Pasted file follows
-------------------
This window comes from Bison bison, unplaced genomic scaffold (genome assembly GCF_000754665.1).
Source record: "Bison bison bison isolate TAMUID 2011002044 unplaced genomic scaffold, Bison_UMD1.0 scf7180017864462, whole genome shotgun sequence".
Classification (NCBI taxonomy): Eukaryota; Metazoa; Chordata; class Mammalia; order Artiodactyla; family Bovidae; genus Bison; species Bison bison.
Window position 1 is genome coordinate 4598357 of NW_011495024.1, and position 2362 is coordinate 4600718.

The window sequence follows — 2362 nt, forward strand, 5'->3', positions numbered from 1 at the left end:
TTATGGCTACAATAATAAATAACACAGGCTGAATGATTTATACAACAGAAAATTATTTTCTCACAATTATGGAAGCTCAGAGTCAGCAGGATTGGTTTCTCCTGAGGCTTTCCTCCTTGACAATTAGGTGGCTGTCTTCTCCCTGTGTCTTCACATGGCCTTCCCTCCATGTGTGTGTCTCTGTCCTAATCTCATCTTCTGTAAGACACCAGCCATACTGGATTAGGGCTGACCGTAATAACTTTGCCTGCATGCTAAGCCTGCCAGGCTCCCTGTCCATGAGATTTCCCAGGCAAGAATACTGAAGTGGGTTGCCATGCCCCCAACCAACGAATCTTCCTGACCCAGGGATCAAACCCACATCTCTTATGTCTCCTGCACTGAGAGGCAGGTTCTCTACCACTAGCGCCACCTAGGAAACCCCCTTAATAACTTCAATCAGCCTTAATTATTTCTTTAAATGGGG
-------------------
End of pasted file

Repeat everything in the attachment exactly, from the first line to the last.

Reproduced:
This window comes from Bison bison, unplaced genomic scaffold (genome assembly GCF_000754665.1).
Source record: "Bison bison bison isolate TAMUID 2011002044 unplaced genomic scaffold, Bison_UMD1.0 scf7180017864462, whole genome shotgun sequence".
Classification (NCBI taxonomy): Eukaryota; Metazoa; Chordata; class Mammalia; order Artiodactyla; family Bovidae; genus Bison; species Bison bison.
Window position 1 is genome coordinate 4598357 of NW_011495024.1, and position 2362 is coordinate 4600718.

The window sequence follows — 2362 nt, forward strand, 5'->3', positions numbered from 1 at the left end:
TTATGGCTACAATAATAAATAACACAGGCTGAATGATTTATACAACAGAAAATTATTTTCTCACAATTATGGAAGCTCAGAGTCAGCAGGATTGGTTTCTCCTGAGGCTTTCCTCCTTGACAATTAGGTGGCTGTCTTCTCCCTGTGTCTTCACATGGCCTTCCCTCCATGTGTGTGTCTCTGTCCTAATCTCATCTTCTGTAAGACACCAGCCATACTGGATTAGGGCTGACCGTAATAACTTTGCCTGCATGCTAAGCCTGCCAGGCTCCCTGTCCATGAGATTTCCCAGGCAAGAATACTGAAGTGGGTTGCCATGCCCCCAACCAACGAATCTTCCTGACCCAGGGATCAAACCCACATCTCTTATGTCTCCTGCACTGAGAGGCAGGTTCTCTACCACTAGCGCCACCTAGGAAACCCCCTTAATAACTTCAATCAGCCTTAATTATTTCTTTAAATGGGG